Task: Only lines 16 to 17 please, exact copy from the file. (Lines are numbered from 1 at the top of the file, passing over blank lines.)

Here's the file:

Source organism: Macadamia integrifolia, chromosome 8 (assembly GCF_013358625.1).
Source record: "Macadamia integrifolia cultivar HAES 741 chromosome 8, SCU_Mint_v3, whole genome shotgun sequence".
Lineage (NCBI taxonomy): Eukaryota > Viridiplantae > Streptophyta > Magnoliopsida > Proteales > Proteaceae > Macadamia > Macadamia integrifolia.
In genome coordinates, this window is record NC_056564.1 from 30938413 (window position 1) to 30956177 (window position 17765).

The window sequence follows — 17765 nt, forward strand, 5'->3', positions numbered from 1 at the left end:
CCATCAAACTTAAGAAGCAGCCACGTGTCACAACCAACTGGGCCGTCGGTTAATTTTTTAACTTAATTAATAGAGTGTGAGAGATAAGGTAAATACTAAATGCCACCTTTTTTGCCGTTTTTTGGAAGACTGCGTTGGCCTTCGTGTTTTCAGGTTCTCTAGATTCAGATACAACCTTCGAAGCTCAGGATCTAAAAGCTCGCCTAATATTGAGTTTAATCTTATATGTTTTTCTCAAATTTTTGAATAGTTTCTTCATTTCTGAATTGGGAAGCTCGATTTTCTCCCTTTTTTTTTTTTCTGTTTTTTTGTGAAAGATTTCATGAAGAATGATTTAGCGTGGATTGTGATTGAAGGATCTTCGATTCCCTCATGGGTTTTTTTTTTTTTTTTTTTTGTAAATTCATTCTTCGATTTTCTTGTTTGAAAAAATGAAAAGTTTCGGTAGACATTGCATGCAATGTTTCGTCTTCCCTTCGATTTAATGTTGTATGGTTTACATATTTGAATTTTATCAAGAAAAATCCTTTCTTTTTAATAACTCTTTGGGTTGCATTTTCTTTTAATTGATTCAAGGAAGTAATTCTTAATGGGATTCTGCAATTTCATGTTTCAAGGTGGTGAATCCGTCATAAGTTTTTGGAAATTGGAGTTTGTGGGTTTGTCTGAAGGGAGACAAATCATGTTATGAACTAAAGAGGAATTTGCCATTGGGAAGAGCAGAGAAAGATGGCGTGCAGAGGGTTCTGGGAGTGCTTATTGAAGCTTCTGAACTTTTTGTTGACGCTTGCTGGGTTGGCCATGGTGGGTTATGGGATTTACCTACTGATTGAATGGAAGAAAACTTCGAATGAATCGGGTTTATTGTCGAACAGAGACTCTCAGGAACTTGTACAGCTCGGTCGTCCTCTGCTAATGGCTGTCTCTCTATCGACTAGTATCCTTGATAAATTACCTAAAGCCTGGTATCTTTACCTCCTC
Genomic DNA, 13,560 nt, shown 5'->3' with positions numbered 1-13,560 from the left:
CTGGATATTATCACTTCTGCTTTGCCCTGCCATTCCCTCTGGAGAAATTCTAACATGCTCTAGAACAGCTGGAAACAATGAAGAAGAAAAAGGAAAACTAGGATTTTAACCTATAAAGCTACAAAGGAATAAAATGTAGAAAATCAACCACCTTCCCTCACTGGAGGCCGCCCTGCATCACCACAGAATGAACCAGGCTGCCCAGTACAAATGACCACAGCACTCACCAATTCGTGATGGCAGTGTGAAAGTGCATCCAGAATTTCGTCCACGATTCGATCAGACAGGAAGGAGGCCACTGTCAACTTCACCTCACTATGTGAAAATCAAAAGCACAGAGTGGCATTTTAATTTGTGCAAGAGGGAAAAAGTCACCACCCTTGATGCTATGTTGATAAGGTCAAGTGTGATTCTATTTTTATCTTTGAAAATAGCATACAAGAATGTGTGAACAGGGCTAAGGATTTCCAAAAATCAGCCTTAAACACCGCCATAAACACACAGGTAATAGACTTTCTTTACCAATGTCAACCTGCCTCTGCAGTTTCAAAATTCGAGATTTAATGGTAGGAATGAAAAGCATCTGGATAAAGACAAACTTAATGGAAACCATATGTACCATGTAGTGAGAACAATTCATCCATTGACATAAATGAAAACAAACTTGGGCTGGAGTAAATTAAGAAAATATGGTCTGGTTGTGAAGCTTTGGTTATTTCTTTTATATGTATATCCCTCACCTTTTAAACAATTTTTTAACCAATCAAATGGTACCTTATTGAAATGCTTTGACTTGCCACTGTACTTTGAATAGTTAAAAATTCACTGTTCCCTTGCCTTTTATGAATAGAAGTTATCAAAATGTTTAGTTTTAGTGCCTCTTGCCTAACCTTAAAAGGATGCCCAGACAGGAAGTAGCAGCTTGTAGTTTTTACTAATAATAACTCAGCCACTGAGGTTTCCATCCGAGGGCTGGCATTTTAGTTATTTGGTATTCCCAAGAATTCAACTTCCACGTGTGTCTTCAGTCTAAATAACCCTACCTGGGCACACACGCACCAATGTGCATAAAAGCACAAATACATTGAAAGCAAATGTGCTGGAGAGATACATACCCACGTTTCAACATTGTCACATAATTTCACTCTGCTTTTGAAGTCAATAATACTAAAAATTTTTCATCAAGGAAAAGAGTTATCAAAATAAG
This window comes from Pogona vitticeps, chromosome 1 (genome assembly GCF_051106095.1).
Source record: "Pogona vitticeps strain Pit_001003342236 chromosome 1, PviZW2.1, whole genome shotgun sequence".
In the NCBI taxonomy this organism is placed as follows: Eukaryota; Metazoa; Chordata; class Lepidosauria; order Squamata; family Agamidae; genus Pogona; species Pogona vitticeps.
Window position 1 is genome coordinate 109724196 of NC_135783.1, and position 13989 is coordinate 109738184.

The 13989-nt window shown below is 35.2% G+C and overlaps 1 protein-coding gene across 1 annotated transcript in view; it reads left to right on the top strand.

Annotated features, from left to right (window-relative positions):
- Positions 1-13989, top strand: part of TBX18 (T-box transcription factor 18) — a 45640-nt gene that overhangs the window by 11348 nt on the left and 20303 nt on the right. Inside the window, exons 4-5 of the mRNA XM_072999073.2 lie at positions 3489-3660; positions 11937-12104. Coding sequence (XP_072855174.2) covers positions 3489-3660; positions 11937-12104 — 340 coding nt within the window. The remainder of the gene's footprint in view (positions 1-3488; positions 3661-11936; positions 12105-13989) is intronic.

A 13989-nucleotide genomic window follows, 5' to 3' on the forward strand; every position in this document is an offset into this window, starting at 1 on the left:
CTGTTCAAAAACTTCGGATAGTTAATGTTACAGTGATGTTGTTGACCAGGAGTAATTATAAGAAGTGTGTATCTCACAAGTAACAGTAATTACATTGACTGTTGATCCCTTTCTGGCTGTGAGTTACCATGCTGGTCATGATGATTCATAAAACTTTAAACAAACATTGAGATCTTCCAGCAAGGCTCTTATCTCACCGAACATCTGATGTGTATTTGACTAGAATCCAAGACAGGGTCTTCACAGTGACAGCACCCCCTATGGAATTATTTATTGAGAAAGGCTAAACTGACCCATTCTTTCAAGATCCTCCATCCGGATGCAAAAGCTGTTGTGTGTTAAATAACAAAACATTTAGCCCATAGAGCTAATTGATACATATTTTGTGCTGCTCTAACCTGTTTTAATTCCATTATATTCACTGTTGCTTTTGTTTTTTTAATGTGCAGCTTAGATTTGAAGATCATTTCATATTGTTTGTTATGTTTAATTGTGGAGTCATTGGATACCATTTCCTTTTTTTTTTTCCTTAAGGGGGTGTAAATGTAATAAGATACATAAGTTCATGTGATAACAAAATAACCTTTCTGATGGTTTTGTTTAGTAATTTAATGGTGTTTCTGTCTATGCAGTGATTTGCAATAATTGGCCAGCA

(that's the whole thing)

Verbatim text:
A 13989-nucleotide genomic window follows, 5' to 3' on the forward strand; every position in this document is an offset into this window, starting at 1 on the left:
CTGTTCAAAAACTTCGGATAGTTAATGTTACAGTGATGTTGTTGACCAGGAGTAATTATAAGAAGTGTGTATCTCACAAGTAACAGTAATTACATTGACTGTTGATCCCTTTCTGGCTGTGAGTTACCATGCTGGTCATGATGATTCATAAAACTTTAAACAAACATTGAGATCTTCCAGCAAGGCTCTTATCTCACCGAACATCTGATGTGTATTTGACTAGAATCCAAGACAGGGTCTTCACAGTGACAGCACCCCCTATGGAATTATTTATTGAGAAAGGCTAAACTGACCCATTCTTTCAAGATCCTCCATCCGGATGCAAAAGCTGTTGTGTGTTAAATAACAAAACATTTAGCCCATAGAGCTAATTGATACATATTTTGTGCTGCTCTAACCTGTTTTAATTCCATTATATTCACTGTTGCTTTTGTTTTTTTAATGTGCAGCTTAGATTTGAAGATCATTTCATATTGTTTGTTATGTTTAATTGTGGAGTCATTGGATACCATTTCCTTTTTTTTTTTCCTTAAGGGGGTGTAAATGTAATAAGATACATAAGTTCATGTGATAACAAAATAACCTTTCTGATGGTTTTGTTTAGTAATTTAATGGTGTTTCTGTCTATGCAGTGATTTGCAATAATTGGCCAGCA